On June 30, 2023, RiverPark Funds launched the RiverPark/Next Century Growth Fund (RPNCX/RPNIX) in collaboration with Next Century Growth Investors, LLC. The Fund’s stated objective is to seek long-term capital appreciation by investing primarily in small-capitalization U.S. equity securities. NCG was founded in 1998, is headquartered a bit northwest of the Twin Cities in Plymouth, Minnesota, and manages $1 billion in assets. About 40% of those assets are in their small-cap strategy, which the new RiverPark fund embodies.
The fund will be managed by Thomas Press, founder, CEO, and long-ago Jundt Associates manager (Jundt was a premier small growth fund manager in the ‘90s); Robert Scott, president and lead on their micro-cap strategy, which has beaten its benchmark by 1000 bps a year for 20 years; Peter Capouch, chief operating officer; Kaj Doerring, formerly of ThinkEquity Partners; and Tom Dignard, a relatively new member of the team. Mr. Press, like my son, has a degree from the University of St. Thomas. The rest are getting by with credentials from places like Harvard, Yale, and Concordia.
Next Century pursues a sort of quality growth strategy. Their explanation is pretty clear:
We seek to invest in the fastest-growing and highest-quality companies in America. We believe a portfolio of high growth companies, combined with a strong sell discipline, will lead to a compounding of portfolio value over time.
“Quality” is a combination of a strong competitive position, a solid balance sheet, and a strong management team. “Growth” focuses on consistent 15%+ organic revenue growth. In addition, the portfolio has an ESG screen. They typically have 40-60 holdings in fast-growing sectors, typically have small initial positions, and limit position size and sector overweights.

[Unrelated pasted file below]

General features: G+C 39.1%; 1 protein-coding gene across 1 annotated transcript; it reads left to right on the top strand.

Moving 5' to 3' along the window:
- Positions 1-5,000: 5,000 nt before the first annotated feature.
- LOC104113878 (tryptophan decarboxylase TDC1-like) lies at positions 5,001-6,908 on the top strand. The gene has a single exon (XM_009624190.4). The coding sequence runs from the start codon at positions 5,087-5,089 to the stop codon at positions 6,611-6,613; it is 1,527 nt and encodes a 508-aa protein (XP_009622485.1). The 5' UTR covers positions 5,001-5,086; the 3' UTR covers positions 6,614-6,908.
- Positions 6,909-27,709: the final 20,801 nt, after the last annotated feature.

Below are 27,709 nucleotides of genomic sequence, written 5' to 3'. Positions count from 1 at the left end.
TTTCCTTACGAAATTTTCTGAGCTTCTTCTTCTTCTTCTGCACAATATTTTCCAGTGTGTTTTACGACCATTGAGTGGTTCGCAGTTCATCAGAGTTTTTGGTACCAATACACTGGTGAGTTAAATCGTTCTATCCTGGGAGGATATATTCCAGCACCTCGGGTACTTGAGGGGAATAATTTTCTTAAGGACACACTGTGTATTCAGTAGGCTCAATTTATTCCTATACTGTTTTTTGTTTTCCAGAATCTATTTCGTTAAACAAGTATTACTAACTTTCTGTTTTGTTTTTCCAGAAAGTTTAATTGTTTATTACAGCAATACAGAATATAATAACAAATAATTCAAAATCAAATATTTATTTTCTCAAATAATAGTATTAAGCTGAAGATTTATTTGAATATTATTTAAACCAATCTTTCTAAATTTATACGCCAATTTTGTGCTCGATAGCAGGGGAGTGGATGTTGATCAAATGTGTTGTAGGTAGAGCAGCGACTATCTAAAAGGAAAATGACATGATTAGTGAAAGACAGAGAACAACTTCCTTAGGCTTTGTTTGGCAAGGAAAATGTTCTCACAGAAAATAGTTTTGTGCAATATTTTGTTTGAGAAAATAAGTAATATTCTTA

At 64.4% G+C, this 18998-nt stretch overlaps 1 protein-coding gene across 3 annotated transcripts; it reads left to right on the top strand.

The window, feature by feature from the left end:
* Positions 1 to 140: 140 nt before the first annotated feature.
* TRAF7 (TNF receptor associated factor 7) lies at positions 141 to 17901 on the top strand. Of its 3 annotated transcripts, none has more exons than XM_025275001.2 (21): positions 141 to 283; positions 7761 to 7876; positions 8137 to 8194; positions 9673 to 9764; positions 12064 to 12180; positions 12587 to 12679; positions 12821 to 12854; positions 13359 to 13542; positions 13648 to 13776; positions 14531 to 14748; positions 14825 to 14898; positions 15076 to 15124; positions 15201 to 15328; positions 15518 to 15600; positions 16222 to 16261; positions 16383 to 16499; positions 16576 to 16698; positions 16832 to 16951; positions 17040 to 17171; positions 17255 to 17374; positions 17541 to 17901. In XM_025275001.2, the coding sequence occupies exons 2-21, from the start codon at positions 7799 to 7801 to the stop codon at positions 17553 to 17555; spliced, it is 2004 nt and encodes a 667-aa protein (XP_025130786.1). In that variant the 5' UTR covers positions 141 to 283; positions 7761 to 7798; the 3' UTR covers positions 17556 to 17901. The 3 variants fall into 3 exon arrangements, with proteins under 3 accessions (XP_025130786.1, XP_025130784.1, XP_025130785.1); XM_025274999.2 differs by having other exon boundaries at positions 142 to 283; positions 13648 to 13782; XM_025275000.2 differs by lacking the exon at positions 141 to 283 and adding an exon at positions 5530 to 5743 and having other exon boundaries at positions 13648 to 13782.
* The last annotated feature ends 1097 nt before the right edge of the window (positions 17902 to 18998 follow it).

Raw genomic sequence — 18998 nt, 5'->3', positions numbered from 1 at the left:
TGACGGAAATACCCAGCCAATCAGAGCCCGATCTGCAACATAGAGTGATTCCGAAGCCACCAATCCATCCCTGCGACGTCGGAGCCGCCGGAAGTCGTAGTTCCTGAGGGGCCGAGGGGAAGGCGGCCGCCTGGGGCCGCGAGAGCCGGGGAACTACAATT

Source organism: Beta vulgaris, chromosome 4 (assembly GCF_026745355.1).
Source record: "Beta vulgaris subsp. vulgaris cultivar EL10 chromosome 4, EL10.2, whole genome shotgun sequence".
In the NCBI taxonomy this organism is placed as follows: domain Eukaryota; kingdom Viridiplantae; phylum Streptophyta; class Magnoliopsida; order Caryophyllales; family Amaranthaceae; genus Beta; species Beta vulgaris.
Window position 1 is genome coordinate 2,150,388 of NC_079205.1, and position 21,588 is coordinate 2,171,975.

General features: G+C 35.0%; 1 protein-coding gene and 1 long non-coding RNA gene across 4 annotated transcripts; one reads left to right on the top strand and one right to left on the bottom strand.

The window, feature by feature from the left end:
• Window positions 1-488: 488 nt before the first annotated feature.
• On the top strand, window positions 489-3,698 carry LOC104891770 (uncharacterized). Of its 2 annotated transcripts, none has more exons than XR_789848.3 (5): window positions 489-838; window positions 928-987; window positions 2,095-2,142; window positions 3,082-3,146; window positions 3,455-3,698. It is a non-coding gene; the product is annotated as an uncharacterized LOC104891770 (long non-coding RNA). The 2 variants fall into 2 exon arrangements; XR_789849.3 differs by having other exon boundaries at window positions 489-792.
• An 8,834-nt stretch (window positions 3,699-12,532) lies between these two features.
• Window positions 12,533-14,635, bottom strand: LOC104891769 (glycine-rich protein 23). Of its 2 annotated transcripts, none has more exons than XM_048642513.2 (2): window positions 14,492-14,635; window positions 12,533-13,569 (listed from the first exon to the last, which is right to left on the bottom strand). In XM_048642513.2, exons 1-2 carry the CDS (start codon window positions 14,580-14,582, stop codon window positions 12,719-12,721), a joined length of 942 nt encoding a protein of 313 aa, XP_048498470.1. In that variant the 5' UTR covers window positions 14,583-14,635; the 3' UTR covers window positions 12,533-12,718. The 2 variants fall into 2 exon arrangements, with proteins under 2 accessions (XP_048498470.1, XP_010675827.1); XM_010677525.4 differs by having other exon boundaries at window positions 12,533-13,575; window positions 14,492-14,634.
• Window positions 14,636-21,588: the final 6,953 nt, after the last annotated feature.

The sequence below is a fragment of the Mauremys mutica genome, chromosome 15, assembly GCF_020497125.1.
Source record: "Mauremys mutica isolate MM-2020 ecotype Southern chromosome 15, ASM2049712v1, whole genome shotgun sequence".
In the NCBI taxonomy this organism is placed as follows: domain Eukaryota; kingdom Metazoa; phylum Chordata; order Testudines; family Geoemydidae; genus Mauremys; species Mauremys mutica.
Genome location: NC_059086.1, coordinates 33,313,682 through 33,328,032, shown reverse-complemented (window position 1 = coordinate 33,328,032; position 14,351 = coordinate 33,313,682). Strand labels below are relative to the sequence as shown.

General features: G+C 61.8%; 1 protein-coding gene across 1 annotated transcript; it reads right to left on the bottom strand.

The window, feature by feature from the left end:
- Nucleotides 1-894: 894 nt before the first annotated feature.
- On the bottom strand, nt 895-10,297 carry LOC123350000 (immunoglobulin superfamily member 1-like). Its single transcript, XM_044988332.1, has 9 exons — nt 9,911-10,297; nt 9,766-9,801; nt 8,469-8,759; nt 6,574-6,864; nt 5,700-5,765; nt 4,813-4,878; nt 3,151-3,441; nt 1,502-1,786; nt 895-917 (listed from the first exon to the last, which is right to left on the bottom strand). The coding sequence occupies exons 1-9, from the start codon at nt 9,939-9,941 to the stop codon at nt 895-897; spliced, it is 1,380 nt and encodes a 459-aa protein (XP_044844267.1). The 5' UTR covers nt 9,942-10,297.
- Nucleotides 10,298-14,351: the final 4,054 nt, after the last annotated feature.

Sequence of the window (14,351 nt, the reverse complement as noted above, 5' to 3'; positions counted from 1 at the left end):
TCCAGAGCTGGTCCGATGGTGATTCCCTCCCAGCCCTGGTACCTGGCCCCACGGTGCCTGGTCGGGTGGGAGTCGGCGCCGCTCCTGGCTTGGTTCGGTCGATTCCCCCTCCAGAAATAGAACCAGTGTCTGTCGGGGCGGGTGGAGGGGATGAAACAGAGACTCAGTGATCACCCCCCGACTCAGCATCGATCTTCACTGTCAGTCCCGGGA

The strategy has a splendid long-term record. The small cap strategy has returned 12.3% annualized over the past 20 years. If that record were recorded by a mutual fund, it would be the second-best performing small cap growth fund among the 142 in existence. The only better performing small growth fund is a microcap, which is a different asset class. Accepting that argument, this quite likely would have been the best small growth fund of the 21st century.
The 20-year number appears not to be a fluke. NCG’s small cap composite has outperformed its benchmark for the past 1-, 3-, 5-, 10-, 15-, and 20-year periods, as well as since inception in 1999. In addition, all four of NCG’s strategies report substantially higher performance than their peers over very long periods.
|20-year APR||20-year benchmark|
|Small Cap||12.3%||9.2%||Russell 2000 Growth Index|
|Micro Cap||16.4%||6.6%||Russell Microcap Growth Index|
|SMid Cap||13.0%||10.3%||Russell 2500 Growth Index|
|Large Cap||12.9%||11.5%||Russell 1000 Growth Index|
RiverPark was launched by alumni of Baron Partners, a premier small cap growth investor. They began with two growth funds (one sub-advised by Wedgwood) and one conservative income fund (short-term high yield, subadvised by Cohanzick). In seeking a market niche, they imagined themselves having provided “alternative strategies for the mass affluent.” That latter strategy was pretty much disastrous, at least judged by the number of funds that RiverPark has had to liquidate. As such, it’s sort of encouraging to see them return to a focus on a straightforward growth strategy.
The fund’s homepage is understandably sparse, and the Next Century Growth site is not notably richer, which might reflect their greater reliance on person-to-person contact when discussing their strategies. The most useful doc might be the Small Cap Strategy factsheet, which is at strategies / small cap.